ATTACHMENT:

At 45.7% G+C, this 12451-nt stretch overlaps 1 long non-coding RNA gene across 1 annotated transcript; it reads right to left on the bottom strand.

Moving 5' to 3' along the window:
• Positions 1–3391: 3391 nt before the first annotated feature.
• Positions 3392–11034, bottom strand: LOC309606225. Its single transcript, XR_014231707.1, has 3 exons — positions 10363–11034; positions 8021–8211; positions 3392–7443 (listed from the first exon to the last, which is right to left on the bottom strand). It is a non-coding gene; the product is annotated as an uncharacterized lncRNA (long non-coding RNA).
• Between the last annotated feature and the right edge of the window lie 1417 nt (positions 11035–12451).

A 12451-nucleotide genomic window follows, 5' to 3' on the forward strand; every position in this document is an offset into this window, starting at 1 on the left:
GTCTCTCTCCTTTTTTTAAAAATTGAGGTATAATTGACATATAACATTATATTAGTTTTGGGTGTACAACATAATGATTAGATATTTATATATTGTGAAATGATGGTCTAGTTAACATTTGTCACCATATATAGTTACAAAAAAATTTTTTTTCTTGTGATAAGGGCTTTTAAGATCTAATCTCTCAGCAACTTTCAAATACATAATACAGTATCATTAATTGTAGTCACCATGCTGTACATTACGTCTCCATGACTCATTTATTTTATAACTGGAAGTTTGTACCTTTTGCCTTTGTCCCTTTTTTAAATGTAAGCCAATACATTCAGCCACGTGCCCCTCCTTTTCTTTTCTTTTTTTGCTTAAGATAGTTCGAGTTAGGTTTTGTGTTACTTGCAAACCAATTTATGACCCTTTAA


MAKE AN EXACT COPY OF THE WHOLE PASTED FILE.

At 45.7% G+C, this 12451-nt stretch overlaps 1 long non-coding RNA gene across 1 annotated transcript; it reads right to left on the bottom strand.

Moving 5' to 3' along the window:
• Positions 1–3391: 3391 nt before the first annotated feature.
• Positions 3392–11034, bottom strand: LOC309606225. Its single transcript, XR_014231707.1, has 3 exons — positions 10363–11034; positions 8021–8211; positions 3392–7443 (listed from the first exon to the last, which is right to left on the bottom strand). It is a non-coding gene; the product is annotated as an uncharacterized lncRNA (long non-coding RNA).
• Between the last annotated feature and the right edge of the window lie 1417 nt (positions 11035–12451).

A 12451-nucleotide genomic window follows, 5' to 3' on the forward strand; every position in this document is an offset into this window, starting at 1 on the left:
GTCTCTCTCCTTTTTTTAAAAATTGAGGTATAATTGACATATAACATTATATTAGTTTTGGGTGTACAACATAATGATTAGATATTTATATATTGTGAAATGATGGTCTAGTTAACATTTGTCACCATATATAGTTACAAAAAAATTTTTTTTCTTGTGATAAGGGCTTTTAAGATCTAATCTCTCAGCAACTTTCAAATACATAATACAGTATCATTAATTGTAGTCACCATGCTGTACATTACGTCTCCATGACTCATTTATTTTATAACTGGAAGTTTGTACCTTTTGCCTTTGTCCCTTTTTTAAATGTAAGCCAATACATTCAGCCACGTGCCCCTCCTTTTCTTTTCTTTTTTTGCTTAAGATAGTTCGAGTTAGGTTTTGTGTTACTTGCAAACCAATTTATGACCCTTTAA